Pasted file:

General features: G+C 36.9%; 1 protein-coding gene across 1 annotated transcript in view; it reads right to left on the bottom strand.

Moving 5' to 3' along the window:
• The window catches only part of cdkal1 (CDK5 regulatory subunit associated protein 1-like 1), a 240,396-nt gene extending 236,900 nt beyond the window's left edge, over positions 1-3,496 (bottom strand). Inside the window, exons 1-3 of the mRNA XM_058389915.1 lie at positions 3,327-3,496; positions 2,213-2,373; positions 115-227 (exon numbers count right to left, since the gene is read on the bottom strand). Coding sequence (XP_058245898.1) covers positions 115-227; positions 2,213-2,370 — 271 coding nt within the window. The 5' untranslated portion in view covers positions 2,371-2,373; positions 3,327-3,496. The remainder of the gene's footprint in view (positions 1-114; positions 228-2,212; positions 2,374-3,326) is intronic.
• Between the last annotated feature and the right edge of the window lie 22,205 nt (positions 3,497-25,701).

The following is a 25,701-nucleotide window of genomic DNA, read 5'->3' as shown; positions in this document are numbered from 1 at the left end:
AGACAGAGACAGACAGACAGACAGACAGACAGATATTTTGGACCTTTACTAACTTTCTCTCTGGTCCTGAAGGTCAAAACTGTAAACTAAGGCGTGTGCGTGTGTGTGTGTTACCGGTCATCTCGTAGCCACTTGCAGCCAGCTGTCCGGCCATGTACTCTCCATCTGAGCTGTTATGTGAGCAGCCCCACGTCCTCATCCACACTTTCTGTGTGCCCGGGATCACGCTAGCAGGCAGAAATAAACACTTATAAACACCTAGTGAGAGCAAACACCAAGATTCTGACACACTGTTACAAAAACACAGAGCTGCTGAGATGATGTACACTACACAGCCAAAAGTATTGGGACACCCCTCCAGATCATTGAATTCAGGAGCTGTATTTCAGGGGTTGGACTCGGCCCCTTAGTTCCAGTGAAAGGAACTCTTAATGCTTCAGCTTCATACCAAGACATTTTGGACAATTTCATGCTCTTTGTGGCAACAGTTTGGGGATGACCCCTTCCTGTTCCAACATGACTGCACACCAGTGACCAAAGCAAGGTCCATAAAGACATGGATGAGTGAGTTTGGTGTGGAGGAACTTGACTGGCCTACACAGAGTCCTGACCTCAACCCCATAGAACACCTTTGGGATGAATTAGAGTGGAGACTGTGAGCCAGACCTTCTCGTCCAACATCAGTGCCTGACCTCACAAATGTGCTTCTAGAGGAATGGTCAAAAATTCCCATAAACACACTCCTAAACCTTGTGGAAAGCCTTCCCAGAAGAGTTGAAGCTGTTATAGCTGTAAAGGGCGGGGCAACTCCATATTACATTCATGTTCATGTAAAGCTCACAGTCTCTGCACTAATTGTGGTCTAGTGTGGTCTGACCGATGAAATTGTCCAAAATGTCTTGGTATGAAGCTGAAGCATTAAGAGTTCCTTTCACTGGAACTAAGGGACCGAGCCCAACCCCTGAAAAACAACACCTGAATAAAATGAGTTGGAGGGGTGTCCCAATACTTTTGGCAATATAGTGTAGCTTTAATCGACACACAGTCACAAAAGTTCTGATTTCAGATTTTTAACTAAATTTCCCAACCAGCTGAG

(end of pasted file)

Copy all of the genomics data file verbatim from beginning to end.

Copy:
General features: G+C 36.9%; 1 protein-coding gene across 1 annotated transcript in view; it reads right to left on the bottom strand.

Moving 5' to 3' along the window:
• The window catches only part of cdkal1 (CDK5 regulatory subunit associated protein 1-like 1), a 240,396-nt gene extending 236,900 nt beyond the window's left edge, over positions 1-3,496 (bottom strand). Inside the window, exons 1-3 of the mRNA XM_058389915.1 lie at positions 3,327-3,496; positions 2,213-2,373; positions 115-227 (exon numbers count right to left, since the gene is read on the bottom strand). Coding sequence (XP_058245898.1) covers positions 115-227; positions 2,213-2,370 — 271 coding nt within the window. The 5' untranslated portion in view covers positions 2,371-2,373; positions 3,327-3,496. The remainder of the gene's footprint in view (positions 1-114; positions 228-2,212; positions 2,374-3,326) is intronic.
• Between the last annotated feature and the right edge of the window lie 22,205 nt (positions 3,497-25,701).

The following is a 25,701-nucleotide window of genomic DNA, read 5'->3' as shown; positions in this document are numbered from 1 at the left end:
AGACAGAGACAGACAGACAGACAGACAGACAGATATTTTGGACCTTTACTAACTTTCTCTCTGGTCCTGAAGGTCAAAACTGTAAACTAAGGCGTGTGCGTGTGTGTGTGTTACCGGTCATCTCGTAGCCACTTGCAGCCAGCTGTCCGGCCATGTACTCTCCATCTGAGCTGTTATGTGAGCAGCCCCACGTCCTCATCCACACTTTCTGTGTGCCCGGGATCACGCTAGCAGGCAGAAATAAACACTTATAAACACCTAGTGAGAGCAAACACCAAGATTCTGACACACTGTTACAAAAACACAGAGCTGCTGAGATGATGTACACTACACAGCCAAAAGTATTGGGACACCCCTCCAGATCATTGAATTCAGGAGCTGTATTTCAGGGGTTGGACTCGGCCCCTTAGTTCCAGTGAAAGGAACTCTTAATGCTTCAGCTTCATACCAAGACATTTTGGACAATTTCATGCTCTTTGTGGCAACAGTTTGGGGATGACCCCTTCCTGTTCCAACATGACTGCACACCAGTGACCAAAGCAAGGTCCATAAAGACATGGATGAGTGAGTTTGGTGTGGAGGAACTTGACTGGCCTACACAGAGTCCTGACCTCAACCCCATAGAACACCTTTGGGATGAATTAGAGTGGAGACTGTGAGCCAGACCTTCTCGTCCAACATCAGTGCCTGACCTCACAAATGTGCTTCTAGAGGAATGGTCAAAAATTCCCATAAACACACTCCTAAACCTTGTGGAAAGCCTTCCCAGAAGAGTTGAAGCTGTTATAGCTGTAAAGGGCGGGGCAACTCCATATTACATTCATGTTCATGTAAAGCTCACAGTCTCTGCACTAATTGTGGTCTAGTGTGGTCTGACCGATGAAATTGTCCAAAATGTCTTGGTATGAAGCTGAAGCATTAAGAGTTCCTTTCACTGGAACTAAGGGACCGAGCCCAACCCCTGAAAAACAACACCTGAATAAAATGAGTTGGAGGGGTGTCCCAATACTTTTGGCAATATAGTGTAGCTTTAATCGACACACAGTCACAAAAGTTCTGATTTCAGATTTTTAACTAAATTTCCCAACCAGCTGAG